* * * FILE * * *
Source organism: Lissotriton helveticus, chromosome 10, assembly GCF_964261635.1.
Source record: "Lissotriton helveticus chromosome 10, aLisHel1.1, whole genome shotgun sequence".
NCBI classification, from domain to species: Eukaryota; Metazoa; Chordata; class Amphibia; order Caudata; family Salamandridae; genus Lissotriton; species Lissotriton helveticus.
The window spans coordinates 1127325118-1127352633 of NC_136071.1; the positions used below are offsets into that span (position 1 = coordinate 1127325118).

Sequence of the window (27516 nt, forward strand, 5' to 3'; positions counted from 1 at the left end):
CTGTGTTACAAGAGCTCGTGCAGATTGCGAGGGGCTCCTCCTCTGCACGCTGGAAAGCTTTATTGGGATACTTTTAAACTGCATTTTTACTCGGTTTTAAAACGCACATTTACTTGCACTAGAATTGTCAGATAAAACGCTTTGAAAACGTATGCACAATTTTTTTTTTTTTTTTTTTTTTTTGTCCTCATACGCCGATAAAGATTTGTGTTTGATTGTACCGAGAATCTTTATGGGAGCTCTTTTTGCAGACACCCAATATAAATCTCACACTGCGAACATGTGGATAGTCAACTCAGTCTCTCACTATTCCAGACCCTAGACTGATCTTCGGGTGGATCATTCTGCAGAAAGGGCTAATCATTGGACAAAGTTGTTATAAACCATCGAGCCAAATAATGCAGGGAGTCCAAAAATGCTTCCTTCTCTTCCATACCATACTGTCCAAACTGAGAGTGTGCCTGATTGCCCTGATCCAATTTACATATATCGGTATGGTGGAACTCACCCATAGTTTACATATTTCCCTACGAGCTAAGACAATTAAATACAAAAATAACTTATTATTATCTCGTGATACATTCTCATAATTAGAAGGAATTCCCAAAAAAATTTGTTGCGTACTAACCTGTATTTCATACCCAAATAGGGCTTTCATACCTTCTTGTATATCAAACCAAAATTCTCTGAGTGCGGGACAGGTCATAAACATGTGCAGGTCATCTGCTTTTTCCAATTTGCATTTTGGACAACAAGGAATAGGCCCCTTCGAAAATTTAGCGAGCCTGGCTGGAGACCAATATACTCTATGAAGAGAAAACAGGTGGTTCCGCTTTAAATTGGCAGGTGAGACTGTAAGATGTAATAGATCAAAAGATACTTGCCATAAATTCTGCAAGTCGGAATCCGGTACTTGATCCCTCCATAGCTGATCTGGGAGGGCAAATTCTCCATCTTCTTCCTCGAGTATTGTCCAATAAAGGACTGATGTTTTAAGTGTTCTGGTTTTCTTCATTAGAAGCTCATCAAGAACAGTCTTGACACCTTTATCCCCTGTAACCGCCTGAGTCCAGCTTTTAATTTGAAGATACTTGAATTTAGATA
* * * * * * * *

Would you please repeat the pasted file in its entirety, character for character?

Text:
Source organism: Lissotriton helveticus, chromosome 10, assembly GCF_964261635.1.
Source record: "Lissotriton helveticus chromosome 10, aLisHel1.1, whole genome shotgun sequence".
NCBI classification, from domain to species: Eukaryota; Metazoa; Chordata; class Amphibia; order Caudata; family Salamandridae; genus Lissotriton; species Lissotriton helveticus.
The window spans coordinates 1127325118-1127352633 of NC_136071.1; the positions used below are offsets into that span (position 1 = coordinate 1127325118).

Sequence of the window (27516 nt, forward strand, 5' to 3'; positions counted from 1 at the left end):
CTGTGTTACAAGAGCTCGTGCAGATTGCGAGGGGCTCCTCCTCTGCACGCTGGAAAGCTTTATTGGGATACTTTTAAACTGCATTTTTACTCGGTTTTAAAACGCACATTTACTTGCACTAGAATTGTCAGATAAAACGCTTTGAAAACGTATGCACAATTTTTTTTTTTTTTTTTTTTTTTTGTCCTCATACGCCGATAAAGATTTGTGTTTGATTGTACCGAGAATCTTTATGGGAGCTCTTTTTGCAGACACCCAATATAAATCTCACACTGCGAACATGTGGATAGTCAACTCAGTCTCTCACTATTCCAGACCCTAGACTGATCTTCGGGTGGATCATTCTGCAGAAAGGGCTAATCATTGGACAAAGTTGTTATAAACCATCGAGCCAAATAATGCAGGGAGTCCAAAAATGCTTCCTTCTCTTCCATACCATACTGTCCAAACTGAGAGTGTGCCTGATTGCCCTGATCCAATTTACATATATCGGTATGGTGGAACTCACCCATAGTTTACATATTTCCCTACGAGCTAAGACAATTAAATACAAAAATAACTTATTATTATCTCGTGATACATTCTCATAATTAGAAGGAATTCCCAAAAAAATTTGTTGCGTACTAACCTGTATTTCATACCCAAATAGGGCTTTCATACCTTCTTGTATATCAAACCAAAATTCTCTGAGTGCGGGACAGGTCATAAACATGTGCAGGTCATCTGCTTTTTCCAATTTGCATTTTGGACAACAAGGAATAGGCCCCTTCGAAAATTTAGCGAGCCTGGCTGGAGACCAATATACTCTATGAAGAGAAAACAGGTGGTTCCGCTTTAAATTGGCAGGTGAGACTGTAAGATGTAATAGATCAAAAGATACTTGCCATAAATTCTGCAAGTCGGAATCCGGTACTTGATCCCTCCATAGCTGATCTGGGAGGGCAAATTCTCCATCTTCTTCCTCGAGTATTGTCCAATAAAGGACTGATGTTTTAAGTGTTCTGGTTTTCTTCATTAGAAGCTCATCAAGAACAGTCTTGACACCTTTATCCCCTGTAACCGCCTGAGTCCAGCTTTTAATTTGAAGATACTTGAATTTAGATA